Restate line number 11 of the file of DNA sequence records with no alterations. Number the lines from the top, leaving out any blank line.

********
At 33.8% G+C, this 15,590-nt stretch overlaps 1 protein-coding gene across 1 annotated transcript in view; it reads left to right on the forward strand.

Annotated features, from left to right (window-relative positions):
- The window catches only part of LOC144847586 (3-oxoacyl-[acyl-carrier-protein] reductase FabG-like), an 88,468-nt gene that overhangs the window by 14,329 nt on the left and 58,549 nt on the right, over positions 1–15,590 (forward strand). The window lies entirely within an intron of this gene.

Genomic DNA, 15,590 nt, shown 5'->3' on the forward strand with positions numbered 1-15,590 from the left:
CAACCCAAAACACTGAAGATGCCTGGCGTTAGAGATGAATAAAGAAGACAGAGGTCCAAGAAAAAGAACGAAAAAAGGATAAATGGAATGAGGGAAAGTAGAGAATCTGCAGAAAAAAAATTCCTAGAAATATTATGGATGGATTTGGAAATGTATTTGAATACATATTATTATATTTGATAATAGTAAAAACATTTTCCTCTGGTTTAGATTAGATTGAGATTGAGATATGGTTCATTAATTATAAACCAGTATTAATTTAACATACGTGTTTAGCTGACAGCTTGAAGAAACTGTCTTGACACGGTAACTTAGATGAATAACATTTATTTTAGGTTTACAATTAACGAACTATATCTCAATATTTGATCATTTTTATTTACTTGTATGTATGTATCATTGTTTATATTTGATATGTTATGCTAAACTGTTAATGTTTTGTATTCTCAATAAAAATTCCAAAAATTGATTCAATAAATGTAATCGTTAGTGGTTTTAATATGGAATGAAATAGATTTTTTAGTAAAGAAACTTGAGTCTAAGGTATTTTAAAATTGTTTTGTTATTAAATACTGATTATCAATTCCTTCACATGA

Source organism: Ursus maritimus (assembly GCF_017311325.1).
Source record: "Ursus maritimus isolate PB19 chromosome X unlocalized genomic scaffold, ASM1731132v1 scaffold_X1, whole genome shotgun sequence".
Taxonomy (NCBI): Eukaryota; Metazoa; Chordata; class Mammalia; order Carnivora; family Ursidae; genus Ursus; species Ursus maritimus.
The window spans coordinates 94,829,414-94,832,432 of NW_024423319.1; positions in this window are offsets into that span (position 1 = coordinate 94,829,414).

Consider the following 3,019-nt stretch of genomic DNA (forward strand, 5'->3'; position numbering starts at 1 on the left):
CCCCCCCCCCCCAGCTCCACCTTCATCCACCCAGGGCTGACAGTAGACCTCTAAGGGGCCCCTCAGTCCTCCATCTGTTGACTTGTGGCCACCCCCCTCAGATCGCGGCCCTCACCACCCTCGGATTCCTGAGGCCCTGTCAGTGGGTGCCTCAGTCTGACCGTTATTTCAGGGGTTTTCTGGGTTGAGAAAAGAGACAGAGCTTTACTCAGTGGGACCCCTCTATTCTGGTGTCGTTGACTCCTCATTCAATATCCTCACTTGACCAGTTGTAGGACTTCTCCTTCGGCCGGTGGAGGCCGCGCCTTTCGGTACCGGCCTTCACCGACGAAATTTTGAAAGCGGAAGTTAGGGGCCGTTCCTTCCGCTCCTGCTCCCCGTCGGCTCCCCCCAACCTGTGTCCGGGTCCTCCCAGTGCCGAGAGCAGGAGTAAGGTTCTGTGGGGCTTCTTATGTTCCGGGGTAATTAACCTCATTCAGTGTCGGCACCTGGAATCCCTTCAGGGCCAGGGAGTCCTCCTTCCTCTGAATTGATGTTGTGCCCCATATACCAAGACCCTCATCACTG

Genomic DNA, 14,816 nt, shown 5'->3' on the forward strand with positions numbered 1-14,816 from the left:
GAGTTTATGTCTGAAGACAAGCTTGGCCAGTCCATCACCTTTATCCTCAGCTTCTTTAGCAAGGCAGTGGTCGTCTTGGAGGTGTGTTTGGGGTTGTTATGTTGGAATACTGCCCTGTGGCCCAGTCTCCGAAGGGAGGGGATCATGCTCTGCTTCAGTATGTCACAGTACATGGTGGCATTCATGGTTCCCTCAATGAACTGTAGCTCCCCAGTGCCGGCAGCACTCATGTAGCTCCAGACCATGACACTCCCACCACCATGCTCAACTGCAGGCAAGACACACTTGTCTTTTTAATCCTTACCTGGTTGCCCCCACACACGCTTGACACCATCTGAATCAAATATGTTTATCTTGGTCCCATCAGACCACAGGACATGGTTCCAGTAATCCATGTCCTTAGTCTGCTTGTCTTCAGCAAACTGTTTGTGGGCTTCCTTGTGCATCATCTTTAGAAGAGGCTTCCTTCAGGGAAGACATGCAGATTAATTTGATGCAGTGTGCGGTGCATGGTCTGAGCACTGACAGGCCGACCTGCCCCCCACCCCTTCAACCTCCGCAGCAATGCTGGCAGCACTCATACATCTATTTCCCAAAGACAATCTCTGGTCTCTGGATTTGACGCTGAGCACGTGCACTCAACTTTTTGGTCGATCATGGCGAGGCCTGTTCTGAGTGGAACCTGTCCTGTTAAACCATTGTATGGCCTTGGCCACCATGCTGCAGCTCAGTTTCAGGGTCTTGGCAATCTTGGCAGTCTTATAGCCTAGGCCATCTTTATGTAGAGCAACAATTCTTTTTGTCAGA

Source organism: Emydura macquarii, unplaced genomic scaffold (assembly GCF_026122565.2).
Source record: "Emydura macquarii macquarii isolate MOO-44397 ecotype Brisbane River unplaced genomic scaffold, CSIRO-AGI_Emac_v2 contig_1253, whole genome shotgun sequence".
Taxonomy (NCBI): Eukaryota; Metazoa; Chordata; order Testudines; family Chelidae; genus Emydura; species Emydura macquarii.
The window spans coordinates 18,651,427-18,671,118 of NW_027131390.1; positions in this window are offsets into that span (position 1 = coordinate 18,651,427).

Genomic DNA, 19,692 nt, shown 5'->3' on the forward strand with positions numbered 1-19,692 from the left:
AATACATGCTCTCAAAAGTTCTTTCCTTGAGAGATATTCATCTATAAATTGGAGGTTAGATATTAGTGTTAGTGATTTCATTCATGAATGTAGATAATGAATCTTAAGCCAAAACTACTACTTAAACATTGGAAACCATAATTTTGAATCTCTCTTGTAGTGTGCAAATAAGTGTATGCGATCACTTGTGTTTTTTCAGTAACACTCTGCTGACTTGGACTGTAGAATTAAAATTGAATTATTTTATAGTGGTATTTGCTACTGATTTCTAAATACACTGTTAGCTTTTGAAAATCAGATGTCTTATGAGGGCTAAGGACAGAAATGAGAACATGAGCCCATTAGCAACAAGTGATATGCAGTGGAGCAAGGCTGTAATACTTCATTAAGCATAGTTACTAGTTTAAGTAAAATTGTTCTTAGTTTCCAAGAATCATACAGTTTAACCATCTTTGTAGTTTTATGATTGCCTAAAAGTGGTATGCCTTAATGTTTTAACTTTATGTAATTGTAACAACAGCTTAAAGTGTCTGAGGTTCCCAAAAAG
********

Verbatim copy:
CCCCCCCCCCCCAGCTCCACCTTCATCCACCCAGGGCTGACAGTAGACCTCTAAGGGGCCCCTCAGTCCTCCATCTGTTGACTTGTGGCCACCCCCCTCAGATCGCGGCCCTCACCACCCTCGGATTCCTGAGGCCCTGTCAGTGGGTGCCTCAGTCTGACCGTTATTTCAGGGGTTTTCTGGGTTGAGAAAAGAGACAGAGCTTTACTCAGTGGGACCCCTCTATTCTGGTGTCGTTGACTCCTCATTCAATATCCTCACTTGACCAGTTGTAGGACTTCTCCTTCGGCCGGTGGAGGCCGCGCCTTTCGGTACCGGCCTTCACCGACGAAATTTTGAAAGCGGAAGTTAGGGGCCGTTCCTTCCGCTCCTGCTCCCCGTCGGCTCCCCCCAACCTGTGTCCGGGTCCTCCCAGTGCCGAGAGCAGGAGTAAGGTTCTGTGGGGCTTCTTATGTTCCGGGGTAATTAACCTCATTCAGTGTCGGCACCTGGAATCCCTTCAGGGCCAGGGAGTCCTCCTTCCTCTGAATTGATGTTGTGCCCCATATACCAAGACCCTCATCACTG